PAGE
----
Stromal cell activity in bone marrow from the tibia and iliac crest of patients with rheumatoid arthritis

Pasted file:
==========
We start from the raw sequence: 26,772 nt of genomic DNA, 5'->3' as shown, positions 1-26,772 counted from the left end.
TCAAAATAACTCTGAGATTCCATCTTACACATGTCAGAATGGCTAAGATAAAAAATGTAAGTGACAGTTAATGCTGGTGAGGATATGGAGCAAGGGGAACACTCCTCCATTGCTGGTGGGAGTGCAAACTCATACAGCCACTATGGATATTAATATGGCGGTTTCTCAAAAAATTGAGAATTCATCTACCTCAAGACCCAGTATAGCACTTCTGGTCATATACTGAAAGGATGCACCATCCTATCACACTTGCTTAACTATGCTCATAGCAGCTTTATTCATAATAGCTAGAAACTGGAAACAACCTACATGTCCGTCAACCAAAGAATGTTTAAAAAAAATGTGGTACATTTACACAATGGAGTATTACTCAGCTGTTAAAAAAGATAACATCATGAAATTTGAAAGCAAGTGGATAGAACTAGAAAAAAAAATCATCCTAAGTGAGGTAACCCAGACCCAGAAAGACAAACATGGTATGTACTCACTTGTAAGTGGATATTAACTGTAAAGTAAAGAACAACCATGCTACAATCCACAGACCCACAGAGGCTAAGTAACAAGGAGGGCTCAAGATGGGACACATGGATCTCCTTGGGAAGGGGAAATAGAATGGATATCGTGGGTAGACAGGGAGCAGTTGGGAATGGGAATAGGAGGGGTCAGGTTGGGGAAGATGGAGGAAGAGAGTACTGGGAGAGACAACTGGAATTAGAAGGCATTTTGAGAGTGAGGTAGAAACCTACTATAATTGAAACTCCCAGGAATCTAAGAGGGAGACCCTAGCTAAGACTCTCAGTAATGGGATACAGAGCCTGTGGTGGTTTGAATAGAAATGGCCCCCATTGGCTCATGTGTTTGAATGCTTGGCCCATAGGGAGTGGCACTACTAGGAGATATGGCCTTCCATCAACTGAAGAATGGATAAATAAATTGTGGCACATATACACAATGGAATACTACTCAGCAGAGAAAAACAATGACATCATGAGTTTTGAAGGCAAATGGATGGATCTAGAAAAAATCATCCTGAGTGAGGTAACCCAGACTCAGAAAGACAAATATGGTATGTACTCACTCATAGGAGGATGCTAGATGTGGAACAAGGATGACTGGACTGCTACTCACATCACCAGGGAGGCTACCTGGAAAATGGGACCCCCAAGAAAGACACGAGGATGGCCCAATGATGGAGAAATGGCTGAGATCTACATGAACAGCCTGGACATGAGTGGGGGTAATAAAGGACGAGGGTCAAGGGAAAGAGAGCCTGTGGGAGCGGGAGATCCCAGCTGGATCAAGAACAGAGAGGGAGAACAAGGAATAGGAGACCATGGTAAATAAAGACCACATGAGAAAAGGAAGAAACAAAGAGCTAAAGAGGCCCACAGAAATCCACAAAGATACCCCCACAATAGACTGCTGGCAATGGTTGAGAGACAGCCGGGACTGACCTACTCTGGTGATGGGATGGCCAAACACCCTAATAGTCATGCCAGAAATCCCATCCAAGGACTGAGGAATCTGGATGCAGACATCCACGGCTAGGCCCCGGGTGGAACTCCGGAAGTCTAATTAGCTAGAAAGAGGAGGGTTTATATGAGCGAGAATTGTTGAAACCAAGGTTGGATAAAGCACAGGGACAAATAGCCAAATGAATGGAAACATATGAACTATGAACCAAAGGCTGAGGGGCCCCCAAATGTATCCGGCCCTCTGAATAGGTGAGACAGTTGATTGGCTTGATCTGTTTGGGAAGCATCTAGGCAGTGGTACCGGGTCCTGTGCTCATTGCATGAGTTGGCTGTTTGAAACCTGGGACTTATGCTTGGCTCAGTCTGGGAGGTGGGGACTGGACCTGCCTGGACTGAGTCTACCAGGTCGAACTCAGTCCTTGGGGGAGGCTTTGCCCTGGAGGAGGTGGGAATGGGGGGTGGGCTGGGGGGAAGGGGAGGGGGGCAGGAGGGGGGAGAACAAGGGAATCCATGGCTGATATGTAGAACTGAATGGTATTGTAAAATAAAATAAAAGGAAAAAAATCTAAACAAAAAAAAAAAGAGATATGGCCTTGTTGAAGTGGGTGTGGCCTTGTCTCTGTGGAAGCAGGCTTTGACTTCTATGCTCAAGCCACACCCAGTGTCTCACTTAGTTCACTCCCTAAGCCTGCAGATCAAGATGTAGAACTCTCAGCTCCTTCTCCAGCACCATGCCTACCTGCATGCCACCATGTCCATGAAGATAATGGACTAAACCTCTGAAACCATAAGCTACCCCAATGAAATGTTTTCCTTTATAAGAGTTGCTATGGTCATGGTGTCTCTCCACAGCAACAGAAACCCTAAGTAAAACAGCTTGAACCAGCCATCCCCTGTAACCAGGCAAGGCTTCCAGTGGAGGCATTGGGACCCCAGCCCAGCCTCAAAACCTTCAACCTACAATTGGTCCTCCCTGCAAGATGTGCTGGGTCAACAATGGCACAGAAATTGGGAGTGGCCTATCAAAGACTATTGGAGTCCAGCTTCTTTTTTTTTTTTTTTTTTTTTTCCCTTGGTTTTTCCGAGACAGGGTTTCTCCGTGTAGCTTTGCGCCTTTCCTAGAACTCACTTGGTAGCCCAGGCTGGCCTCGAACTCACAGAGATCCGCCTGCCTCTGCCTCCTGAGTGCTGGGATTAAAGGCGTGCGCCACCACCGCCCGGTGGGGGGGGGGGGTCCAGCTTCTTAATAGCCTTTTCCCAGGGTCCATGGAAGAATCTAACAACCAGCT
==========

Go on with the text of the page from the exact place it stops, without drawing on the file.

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Bone marrow aspirates were obtained from the iliac crest and tibial epiphysis in 23 patients with rheumatoid arthritis (RA) who were undergoing total knee arthroplasty. The number of fibroblast colony-forming units (CFU-F), which contain osteogenic precursor cells, and alkaline phosphatase (ALP) activity, as a marker of the osteoblastic phenotype, were compared between the iliac and tibial marrow for each patient. The prevalence of CFU-F in tibial marrow was similar to that in iliac marrow (96% vs 100%, respectively). However, the average number of CFU-F per 4 × 105 bone marrow mononuclear cells was significantly lower in tibial marrow than in iliac marrow (8.2 vs 28.1, respectively; P < 0.01). Although ALP activity was detected in all iliac and tibial marrow specimens, it was significantly lower in tibial marrow compared with iliac marrow (3.7 vs 11.9 nmol/min/mg protein, respectively; P < 0.01). In addition, there was a significant correlation between the patient's age and the number of CFU-F in iliac marrow (r = −0.547; P < 0.01), although there was no correlation in tibial marrow. These results demonstrate that the osteogenic activity of bone marrow varies at different sites in patients with RA. The data may also contribute to further investigation into the differential effects of various disease processes on systemic as well as local stromal cell activity in bone marrow.
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